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Periodontal scalers are dental instruments used primarily in the prophylactic and periodontal care of human teeth. The working ends come in a variety of shapes and sizes, but they are always sharp at the tip, so as to allow for access to narrow embrasure spaces between teeth. They differ from Currettes, which possess a rounded tip to access subgingival calculus below the gum line. Subgingival use of a scaler would prove too traumatic to the gingiva for subgingival cleaning. Scalers are universal and have cutting surfaces on both sides of their blades, and are thus fit for both mesial and distal surfaces of any tooth in the area in which they are being used.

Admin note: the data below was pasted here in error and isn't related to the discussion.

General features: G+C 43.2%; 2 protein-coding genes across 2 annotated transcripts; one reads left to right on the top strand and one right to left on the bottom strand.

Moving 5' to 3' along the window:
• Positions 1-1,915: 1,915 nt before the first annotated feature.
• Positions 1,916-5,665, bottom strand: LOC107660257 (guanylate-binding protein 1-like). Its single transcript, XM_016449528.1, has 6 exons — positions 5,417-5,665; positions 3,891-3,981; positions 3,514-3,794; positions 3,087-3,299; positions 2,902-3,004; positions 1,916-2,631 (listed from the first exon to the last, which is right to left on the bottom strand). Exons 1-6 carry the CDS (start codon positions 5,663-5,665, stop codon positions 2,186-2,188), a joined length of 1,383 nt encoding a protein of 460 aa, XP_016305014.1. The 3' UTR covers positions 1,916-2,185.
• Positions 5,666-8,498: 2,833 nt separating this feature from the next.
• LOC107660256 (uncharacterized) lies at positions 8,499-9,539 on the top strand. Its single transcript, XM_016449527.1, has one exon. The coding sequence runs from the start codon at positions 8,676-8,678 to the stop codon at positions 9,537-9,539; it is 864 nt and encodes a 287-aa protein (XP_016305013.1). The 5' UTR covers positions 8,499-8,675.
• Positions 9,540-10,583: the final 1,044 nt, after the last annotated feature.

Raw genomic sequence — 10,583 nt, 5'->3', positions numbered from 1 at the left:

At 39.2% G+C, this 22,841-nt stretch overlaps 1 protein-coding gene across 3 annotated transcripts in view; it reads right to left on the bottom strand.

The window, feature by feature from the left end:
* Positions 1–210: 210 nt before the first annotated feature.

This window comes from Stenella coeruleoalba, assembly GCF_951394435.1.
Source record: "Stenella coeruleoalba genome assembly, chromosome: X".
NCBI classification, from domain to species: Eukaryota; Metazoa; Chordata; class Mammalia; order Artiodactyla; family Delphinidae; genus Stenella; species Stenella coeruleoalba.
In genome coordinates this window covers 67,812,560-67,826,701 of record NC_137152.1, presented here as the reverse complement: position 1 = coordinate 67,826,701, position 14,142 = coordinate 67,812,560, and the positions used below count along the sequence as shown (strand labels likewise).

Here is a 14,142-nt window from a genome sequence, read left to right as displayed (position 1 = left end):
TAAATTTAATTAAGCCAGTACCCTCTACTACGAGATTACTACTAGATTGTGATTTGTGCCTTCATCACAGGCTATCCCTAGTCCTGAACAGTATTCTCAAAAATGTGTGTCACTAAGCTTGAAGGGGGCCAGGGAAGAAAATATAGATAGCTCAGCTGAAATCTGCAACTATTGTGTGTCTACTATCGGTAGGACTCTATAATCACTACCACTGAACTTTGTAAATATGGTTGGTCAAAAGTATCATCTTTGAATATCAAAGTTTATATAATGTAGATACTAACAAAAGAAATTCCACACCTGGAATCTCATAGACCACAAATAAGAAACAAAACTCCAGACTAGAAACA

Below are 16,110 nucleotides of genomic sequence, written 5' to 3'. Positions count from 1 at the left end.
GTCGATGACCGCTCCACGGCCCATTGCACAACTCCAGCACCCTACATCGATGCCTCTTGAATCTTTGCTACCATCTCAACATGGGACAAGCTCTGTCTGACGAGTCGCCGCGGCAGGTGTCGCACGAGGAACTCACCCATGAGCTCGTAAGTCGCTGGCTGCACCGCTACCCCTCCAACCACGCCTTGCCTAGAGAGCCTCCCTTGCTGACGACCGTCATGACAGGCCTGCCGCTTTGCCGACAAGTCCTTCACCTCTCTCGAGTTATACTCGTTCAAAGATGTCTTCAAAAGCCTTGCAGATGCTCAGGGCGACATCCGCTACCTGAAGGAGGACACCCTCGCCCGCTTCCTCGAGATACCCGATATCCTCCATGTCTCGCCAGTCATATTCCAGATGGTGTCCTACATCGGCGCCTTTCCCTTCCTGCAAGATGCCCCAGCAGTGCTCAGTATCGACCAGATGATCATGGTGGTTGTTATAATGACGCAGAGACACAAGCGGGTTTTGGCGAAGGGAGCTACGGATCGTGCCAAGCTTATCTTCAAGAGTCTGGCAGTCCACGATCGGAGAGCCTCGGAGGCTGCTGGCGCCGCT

Additional recommended knowledge
Scalers are best used when their terminal shanks, namely, the last portions of the handle attached to the blades, are held parallel to the long axis of the tooth. To facilitate proper usage, instruments often come with posterior analogs which possess angled terminal shanks.
|This article is licensed under the GNU Free Documentation License. It uses material from the Wikipedia article "Periodontal_scaler". A list of authors is available in Wikipedia.|